Periodontal disease is used to describe chronic inflammation of the gums and supporting structures of the teeth. The most common form of periodontal disease is gingivitis.
Gingivitis is defined as inflammation restricted to the tissues of the gums, which become red and swollen, and bleed easily. It is caused by presence of bacteria in the undisturbed plaque that rests in the crevice of the gum around the tooth. There is no destruction of the supporting bone or ligaments, making it reversible with appropriate dental treatment, unlike periodontitis.
Periodontitis is inflammation affecting the gums and ligaments, as well as tooth roots and supporting bone which can result in drifting of teeth or tooth loss. It is often associated with halitosis (bad breath) and bad taste as the bacteria develop in the pockets of gums around the teeth. Major risk factors include smoking and poorly controlled diabetes. Management usually involves debridement of the calculus (tar tar) deposits from under the gums usually under a local anaesthetic, some cases may require surgical treatment.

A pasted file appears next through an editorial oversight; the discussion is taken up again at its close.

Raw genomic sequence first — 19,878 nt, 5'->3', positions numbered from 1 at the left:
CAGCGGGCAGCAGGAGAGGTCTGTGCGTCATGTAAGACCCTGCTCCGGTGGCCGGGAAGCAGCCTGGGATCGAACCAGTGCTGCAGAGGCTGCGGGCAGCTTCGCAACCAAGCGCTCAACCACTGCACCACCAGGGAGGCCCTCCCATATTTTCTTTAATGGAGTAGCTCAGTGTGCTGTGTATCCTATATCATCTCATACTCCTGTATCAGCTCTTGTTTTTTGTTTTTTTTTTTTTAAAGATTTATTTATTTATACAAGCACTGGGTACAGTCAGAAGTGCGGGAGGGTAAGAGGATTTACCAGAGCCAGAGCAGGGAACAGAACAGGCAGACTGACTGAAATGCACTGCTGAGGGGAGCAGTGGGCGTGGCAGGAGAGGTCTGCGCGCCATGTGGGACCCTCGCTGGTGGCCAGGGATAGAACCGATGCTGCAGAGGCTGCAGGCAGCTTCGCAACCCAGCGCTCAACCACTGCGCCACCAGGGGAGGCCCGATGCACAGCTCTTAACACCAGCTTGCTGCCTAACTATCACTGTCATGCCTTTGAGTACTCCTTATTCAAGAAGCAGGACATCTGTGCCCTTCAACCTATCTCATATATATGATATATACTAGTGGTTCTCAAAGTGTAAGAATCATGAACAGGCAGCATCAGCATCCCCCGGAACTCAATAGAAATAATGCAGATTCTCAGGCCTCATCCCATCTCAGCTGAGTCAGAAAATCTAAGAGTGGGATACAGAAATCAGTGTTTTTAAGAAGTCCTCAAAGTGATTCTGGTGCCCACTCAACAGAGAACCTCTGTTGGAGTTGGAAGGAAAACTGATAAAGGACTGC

How do I prevent periodontal disease?
Ensure you’re brushing towards the gums gently morning and night, as well as nightly flossing, aiming to hug the tooth and allow the floss to glide under the gums. This will help disrupt the bacteria in the crevice of the gum surrounding the teeth before it has a chance to become acidic. Reducing risk factors such as smoking and controlling diabetes can help reduce onset and progression of periodontal disease. Regular professional cleans will also help to maintain your gum health, usually recommended for every 6 months, sometimes more frequently depending on the conditions of your gums and risk factors.